With the 1960s, exploitation movies moved into yet another cycle.  Most of the major studios were in dire financial straits, and content restrictions – which had been gradually easing for years – almost completely collapsed.  Desperate to pull viewers away from their TV sets, the sex in movies became raunchier, the violence bloodier, and once-taboo subjects were now considered legitimate subjects for exploration (and exploitation).  Nowhere was the sex raunchier, the violence bloodier, or the subject matter more outré than in exploitation movies.

In the 1960s and 1970s, the exploitation arena boasted its own peculiar array of genres, a canon including “sexploitation,” “blaxploitation,” “splatter” and “chop-socky” movies.  Whatever the genre, they were invariably cheap – often made for just a few thousand dollars – and skated along (and often teetered over) the edge of absurdity and stomach-turning grotesqueness.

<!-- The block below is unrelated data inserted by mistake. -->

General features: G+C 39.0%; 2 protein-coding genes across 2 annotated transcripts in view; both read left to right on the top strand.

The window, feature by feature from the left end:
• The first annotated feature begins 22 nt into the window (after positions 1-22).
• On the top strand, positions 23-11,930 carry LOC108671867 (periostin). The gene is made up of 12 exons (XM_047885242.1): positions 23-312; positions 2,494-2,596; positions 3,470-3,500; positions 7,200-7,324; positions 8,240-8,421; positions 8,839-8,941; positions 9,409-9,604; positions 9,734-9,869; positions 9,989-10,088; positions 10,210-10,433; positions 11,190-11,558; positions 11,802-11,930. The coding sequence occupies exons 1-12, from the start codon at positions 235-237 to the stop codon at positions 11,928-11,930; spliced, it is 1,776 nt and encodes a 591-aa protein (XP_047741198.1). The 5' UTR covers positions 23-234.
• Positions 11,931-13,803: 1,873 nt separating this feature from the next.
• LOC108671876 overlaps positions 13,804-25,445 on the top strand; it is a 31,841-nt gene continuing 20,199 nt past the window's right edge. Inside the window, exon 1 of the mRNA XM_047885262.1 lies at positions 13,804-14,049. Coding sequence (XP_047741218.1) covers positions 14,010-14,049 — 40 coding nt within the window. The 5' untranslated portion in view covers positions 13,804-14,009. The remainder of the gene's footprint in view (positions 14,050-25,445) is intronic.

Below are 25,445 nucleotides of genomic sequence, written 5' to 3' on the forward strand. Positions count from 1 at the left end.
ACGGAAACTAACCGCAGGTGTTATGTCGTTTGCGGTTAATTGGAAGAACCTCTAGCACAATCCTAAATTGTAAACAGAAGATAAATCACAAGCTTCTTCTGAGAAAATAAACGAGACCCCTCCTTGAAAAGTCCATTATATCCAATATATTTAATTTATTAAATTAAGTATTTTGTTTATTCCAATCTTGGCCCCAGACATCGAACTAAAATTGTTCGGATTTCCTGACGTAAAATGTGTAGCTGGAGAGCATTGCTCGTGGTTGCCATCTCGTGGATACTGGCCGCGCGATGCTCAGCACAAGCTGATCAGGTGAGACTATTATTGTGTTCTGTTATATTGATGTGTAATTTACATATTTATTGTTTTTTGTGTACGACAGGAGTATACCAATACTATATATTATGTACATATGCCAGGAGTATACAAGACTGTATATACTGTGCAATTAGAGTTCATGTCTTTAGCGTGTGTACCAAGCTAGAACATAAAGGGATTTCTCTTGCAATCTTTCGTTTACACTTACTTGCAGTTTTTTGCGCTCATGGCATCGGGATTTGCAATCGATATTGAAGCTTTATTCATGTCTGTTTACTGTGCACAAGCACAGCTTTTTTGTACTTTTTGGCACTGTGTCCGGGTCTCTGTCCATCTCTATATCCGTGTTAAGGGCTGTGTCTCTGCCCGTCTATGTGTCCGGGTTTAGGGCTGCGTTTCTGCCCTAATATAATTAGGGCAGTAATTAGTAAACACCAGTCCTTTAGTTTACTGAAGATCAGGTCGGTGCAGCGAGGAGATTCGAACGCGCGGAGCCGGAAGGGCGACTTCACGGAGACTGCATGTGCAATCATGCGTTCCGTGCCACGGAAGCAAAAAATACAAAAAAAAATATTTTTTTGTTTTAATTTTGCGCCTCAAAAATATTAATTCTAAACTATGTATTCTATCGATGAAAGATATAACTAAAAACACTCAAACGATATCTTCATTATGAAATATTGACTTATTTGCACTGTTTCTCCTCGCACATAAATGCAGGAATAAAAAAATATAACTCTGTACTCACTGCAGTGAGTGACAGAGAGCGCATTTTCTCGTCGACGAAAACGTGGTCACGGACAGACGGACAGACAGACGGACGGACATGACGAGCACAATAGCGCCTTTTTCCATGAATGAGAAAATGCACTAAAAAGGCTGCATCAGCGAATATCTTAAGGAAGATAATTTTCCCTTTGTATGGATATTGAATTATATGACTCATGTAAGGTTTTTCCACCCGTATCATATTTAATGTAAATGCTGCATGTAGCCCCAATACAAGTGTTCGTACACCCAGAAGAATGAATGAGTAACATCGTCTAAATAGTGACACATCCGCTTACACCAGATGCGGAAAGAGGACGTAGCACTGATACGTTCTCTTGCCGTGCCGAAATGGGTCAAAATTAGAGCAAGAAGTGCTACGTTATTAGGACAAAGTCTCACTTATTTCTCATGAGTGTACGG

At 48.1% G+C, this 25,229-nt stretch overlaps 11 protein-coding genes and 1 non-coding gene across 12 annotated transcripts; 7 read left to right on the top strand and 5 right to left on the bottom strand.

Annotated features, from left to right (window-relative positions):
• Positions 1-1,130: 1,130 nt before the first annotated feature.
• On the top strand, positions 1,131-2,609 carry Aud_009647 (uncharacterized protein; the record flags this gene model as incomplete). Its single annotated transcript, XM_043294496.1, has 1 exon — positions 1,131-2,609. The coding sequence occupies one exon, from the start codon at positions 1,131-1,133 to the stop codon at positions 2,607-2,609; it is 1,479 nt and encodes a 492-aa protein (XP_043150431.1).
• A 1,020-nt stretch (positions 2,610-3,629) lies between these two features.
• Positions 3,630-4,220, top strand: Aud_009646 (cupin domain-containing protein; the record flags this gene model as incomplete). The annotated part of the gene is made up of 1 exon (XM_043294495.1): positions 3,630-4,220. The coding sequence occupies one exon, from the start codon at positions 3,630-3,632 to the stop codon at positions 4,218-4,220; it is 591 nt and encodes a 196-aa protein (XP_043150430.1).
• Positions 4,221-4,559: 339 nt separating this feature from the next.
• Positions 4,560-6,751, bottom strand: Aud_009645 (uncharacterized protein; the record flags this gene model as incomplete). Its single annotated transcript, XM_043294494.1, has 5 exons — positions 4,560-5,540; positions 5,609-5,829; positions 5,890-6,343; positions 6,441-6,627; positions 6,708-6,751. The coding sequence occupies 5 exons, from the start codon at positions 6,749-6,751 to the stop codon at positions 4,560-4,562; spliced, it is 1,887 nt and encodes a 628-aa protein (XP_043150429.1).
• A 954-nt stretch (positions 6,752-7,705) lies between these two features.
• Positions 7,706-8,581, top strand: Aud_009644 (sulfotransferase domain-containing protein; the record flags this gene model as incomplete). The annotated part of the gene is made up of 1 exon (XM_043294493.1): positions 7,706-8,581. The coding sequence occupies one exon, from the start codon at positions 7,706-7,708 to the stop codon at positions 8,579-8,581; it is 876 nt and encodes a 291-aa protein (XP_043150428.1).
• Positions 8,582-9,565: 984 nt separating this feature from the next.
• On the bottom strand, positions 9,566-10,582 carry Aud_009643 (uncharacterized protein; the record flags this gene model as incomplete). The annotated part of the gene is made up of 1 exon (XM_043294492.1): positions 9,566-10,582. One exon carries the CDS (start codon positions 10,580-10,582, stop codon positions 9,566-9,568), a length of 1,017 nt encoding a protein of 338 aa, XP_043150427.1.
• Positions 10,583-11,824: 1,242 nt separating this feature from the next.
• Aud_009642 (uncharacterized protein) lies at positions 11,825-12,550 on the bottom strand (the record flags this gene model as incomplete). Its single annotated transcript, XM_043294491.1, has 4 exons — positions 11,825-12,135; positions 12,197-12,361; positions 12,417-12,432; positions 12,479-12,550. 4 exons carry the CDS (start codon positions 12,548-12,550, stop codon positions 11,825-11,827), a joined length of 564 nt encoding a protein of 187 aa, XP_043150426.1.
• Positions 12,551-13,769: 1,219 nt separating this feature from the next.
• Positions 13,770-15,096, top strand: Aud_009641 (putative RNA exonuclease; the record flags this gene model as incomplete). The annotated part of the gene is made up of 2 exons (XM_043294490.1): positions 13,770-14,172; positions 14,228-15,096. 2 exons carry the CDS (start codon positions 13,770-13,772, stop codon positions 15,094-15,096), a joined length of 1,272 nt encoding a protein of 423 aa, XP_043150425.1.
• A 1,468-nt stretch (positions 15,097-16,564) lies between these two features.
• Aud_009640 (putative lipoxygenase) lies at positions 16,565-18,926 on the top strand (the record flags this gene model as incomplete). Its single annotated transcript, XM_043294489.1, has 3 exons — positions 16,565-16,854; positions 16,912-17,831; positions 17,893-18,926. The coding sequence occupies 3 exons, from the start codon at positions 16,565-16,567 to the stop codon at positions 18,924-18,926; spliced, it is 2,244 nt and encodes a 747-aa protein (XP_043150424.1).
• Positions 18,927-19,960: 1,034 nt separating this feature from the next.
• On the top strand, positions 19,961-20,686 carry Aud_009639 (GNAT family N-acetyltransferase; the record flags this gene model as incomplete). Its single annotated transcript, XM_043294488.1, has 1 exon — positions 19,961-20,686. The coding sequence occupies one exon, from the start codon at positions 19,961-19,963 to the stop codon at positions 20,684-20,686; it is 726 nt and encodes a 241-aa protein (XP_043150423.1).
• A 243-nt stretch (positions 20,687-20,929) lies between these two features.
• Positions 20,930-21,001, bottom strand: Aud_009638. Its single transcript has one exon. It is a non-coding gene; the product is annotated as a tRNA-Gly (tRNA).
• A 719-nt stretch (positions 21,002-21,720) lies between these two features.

In some cases, exploitation genres took their cue from mainstream hits as was the case with blaxploitation movies.  The success of upscale, racially-charged releases like murder mystery In the Heat of the Night and comedy Guess Who’s Coming to Dinner? (both 1967) alerted Hollywood to a long-underserved urban black audience starved for entertainment expressly designed for the black audience, preferably made by black filmmakers, and which – even if in lightweight or sensational fashion – somehow reflected the black experience.  The exploitability of the situation was further confirmed by the success with black audiences of the seriocomic Watermelon Man (1970), the uncompromising and angrily defiant Sweet Sweetback’s Baadasssss Song (1971), and the first black-oriented thriller to come from a major Hollywood studio (MGM), Shaft (1971), with a script from The French Connection scribe Ernest Tidyman, and directed by noted black photojournalist Gordon Parks.